Google and several leading Russian search engines have completely removed 786 ‘pirate’ sites from their search results. That’s according to Russian telecoms watchdog Rozcomnadzor, which reports that the search providers delisted the sites after ISPs were ordered by a Moscow court to permanently block them.
In July, President Vladimir Putin signed a new law which requires local telecoms watchdog Rozcomnadzor to maintain a list of banned domains while identifying sites, services, and software that provide access to them.
Rozcomnadzor is required to contact the operators of such services with a request for them to block banned resources. If they do not, then they themselves will become blocked. In addition, search engines are also required to remove blocked resources from their search results, in order to discourage people from accessing them.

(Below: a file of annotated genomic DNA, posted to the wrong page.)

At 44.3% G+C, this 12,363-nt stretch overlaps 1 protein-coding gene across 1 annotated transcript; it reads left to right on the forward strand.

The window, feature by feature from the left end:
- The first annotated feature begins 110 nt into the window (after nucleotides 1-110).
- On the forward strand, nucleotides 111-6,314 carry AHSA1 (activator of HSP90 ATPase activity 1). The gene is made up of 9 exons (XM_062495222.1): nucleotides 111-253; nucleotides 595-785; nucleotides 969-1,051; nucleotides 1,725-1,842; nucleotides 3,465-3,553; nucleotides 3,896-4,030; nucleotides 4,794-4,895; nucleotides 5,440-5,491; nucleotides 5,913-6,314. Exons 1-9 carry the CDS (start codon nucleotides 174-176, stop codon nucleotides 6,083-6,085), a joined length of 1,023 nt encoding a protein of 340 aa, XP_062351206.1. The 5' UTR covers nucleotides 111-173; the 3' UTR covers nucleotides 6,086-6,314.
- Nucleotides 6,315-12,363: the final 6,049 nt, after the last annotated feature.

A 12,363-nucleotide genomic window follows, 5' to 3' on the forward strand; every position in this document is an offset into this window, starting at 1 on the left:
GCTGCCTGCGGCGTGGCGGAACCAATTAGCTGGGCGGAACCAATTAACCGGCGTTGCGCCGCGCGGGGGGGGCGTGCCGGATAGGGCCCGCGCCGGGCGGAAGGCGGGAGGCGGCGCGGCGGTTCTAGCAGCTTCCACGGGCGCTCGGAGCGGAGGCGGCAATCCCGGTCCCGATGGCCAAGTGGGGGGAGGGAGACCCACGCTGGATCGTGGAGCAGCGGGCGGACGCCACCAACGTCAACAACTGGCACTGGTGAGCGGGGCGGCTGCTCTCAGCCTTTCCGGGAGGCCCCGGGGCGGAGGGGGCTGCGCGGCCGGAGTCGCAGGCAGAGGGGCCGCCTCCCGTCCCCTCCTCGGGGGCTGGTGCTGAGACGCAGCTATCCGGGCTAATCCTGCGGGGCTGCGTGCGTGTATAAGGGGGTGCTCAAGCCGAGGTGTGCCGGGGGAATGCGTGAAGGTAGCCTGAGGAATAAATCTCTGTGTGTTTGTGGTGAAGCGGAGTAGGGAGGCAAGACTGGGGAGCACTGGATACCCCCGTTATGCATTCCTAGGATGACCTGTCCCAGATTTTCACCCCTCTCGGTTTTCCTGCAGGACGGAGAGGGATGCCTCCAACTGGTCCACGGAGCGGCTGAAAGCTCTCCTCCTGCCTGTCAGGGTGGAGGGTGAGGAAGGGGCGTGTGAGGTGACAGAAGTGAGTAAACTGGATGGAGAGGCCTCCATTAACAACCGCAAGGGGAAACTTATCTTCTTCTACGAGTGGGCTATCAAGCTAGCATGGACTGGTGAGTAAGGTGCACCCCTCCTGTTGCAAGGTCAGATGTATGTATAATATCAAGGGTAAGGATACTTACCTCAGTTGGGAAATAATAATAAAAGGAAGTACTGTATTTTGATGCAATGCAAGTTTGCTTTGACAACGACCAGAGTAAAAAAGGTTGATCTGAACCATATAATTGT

Removing entire domains from search results is a controversial practice and something which search providers have long being against. They argue that it’s not their job to act as censors and in any event, content remains online, whether it’s indexed by search or not.
According to a report from Rozcomnadzor, search providers Google, Yandex, Mail.ru, Rambler, and Sputnik have stopped presenting information in results for sites that have been permanently blocked by ISPs following a decision by the Moscow City Court.
“To date, search engines have stopped access to 786 pirate sites listed in the register of Internet resources which contain content distributed in violation of intellectual property rights,” the watchdog reports.
The domains aren’t being named by Rozcomnadzor or the search engines but are almost definitely those sites that have had complaints filed against them at the City Court on multiple occasions but have failed to take remedial action.
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